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'A Journey That We Have To Join Together': 2 Dutch Women Confront Slavery's Legacy

Peggy Bouva (left) and Maartje Duin traveled to Suriname together to visit a former sugar plantation once owned by Dutch nobility. Duin's great-great-great-grandmother held a share in the plantation, where Bouva's ancestors were enslaved. The two women documented their research into their shared, painful history for a podcast called "The Plantation of Our Ancestors."
Brian van der Leij
Peggy Bouva (left) and Maartje Duin traveled to Suriname together to visit a former sugar plantation once owned by Dutch nobility. Duin's great-great-great-grandmother held a share in the plantation, where Bouva's ancestors were enslaved. The two women documented their research into their shared, painful history for a podcast called "The Plantation of Our Ancestors."

Peggy Bouva was at home in the Dutch port city of Rotterdam a couple of years ago when she got a call that fascinated her.

The woman on the phone, Maartje Duin, calling from Amsterdam, said she wanted to talk about slavery. Duin told Bouva that she had done some research into her own family history and found their families shared a connection: One of Duin's ancestors had co-owned a plantation in South America where Bouva's ancestors had been enslaved.

"This was the first time that I spoke with a white person about slavery and their connection with it," says Bouva, a business controller who is Black and whose parents emigrated to the Netherlands from Suriname, a country bordering Brazil that was a Dutch colony for nearly 300 years. "I was curious about where this all would lead."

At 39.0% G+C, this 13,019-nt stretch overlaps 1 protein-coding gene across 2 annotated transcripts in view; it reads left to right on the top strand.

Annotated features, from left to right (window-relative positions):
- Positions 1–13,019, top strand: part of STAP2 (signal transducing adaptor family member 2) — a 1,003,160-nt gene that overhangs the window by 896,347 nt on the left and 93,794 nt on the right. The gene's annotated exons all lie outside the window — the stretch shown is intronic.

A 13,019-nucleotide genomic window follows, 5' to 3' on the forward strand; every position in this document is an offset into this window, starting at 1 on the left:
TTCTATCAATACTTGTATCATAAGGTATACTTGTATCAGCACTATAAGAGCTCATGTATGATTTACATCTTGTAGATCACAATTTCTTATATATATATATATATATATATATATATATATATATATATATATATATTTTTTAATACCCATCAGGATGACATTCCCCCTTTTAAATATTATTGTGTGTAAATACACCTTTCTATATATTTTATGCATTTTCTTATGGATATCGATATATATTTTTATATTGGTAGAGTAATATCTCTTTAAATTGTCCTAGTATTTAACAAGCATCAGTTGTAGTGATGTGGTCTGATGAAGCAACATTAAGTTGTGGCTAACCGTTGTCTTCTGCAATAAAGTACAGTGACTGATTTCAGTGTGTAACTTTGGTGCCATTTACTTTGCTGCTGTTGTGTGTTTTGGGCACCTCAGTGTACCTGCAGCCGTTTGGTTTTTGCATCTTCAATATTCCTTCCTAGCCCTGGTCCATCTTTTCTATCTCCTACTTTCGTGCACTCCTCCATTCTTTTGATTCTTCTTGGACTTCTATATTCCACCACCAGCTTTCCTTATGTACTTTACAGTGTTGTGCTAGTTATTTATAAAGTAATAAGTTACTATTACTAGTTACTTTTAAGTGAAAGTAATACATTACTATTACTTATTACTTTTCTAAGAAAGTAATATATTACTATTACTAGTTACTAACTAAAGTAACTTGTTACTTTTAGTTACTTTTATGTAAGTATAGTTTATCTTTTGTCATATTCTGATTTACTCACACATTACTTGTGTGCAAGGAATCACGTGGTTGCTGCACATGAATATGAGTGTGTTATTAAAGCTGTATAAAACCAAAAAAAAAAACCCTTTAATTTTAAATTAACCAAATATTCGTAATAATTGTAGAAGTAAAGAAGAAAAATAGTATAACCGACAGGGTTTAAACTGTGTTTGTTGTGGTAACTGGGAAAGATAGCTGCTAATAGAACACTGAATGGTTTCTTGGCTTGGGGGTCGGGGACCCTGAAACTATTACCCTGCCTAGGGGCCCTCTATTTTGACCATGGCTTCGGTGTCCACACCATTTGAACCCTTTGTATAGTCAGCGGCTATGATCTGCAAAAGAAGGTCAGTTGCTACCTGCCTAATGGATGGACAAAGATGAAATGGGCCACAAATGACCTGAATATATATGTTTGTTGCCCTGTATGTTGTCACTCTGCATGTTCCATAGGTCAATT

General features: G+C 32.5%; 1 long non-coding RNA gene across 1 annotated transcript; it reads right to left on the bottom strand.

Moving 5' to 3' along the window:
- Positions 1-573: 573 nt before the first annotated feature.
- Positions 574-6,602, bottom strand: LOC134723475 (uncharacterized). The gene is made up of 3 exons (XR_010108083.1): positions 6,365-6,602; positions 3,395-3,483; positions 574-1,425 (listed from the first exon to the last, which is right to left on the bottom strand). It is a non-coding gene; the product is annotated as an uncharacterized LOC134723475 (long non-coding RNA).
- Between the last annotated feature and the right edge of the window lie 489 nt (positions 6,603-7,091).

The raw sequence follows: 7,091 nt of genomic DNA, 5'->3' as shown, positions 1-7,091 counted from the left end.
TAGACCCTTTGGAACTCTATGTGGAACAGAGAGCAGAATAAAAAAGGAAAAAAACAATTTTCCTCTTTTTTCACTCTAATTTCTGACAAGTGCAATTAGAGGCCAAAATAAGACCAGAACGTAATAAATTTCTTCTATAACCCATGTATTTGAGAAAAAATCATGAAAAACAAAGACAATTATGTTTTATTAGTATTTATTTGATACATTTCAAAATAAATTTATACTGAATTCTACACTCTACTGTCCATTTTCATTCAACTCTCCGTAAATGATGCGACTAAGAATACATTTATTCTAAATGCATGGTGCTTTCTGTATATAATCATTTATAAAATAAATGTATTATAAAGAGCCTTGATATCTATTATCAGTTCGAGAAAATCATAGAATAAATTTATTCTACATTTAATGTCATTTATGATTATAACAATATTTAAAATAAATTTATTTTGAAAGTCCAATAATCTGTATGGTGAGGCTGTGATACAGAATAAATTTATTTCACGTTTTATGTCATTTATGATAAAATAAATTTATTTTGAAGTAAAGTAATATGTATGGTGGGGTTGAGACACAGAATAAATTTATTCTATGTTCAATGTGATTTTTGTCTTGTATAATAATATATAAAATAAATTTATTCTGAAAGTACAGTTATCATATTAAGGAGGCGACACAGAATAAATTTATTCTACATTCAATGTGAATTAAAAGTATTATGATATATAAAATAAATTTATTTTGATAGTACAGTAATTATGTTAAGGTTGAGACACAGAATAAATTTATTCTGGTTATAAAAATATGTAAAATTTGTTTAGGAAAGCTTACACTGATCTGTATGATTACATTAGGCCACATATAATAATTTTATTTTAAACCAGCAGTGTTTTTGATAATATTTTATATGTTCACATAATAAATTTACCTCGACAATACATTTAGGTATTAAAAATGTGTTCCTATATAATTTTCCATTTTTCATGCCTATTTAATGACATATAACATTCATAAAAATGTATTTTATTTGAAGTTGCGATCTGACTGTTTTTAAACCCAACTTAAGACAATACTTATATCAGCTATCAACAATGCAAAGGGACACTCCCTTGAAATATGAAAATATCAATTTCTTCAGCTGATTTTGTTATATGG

Where it led was to two years of joint research that resulted in a popular, eight-part podcast the women co-produced and Duin hosted, delving into painful issues of the Netherlands' colonial past that most of the country has avoided confronting. They hope the podcast, which has half-a-million listeners, will help the Dutch acknowledge painful chapters in history and contribute to national healing.

Bouva had grown accustomed to hearing white Dutch people praise the era between the 16th and 19th centuries, when their ancestors thrived as sea traders. Their wealth helped fund Amsterdam's canal-side mansions and contributed to the Golden Age that produced Rembrandt and Vermeer.

The era also thrived on the slave trade. But Bouva's schoolbooks barely mentioned that ships from the Dutch West India Company, financed by Amsterdam's bankers, carried more than 600,000 Africans to be sold in the Americas. That seemed to be someone else's history.

"Our teacher showed us the television series Roots," she says, "as if slavery was only an American problem."

Duin similarly remembers her own history teacher playing the series and largely skipping over any mention of the Dutch slave trade.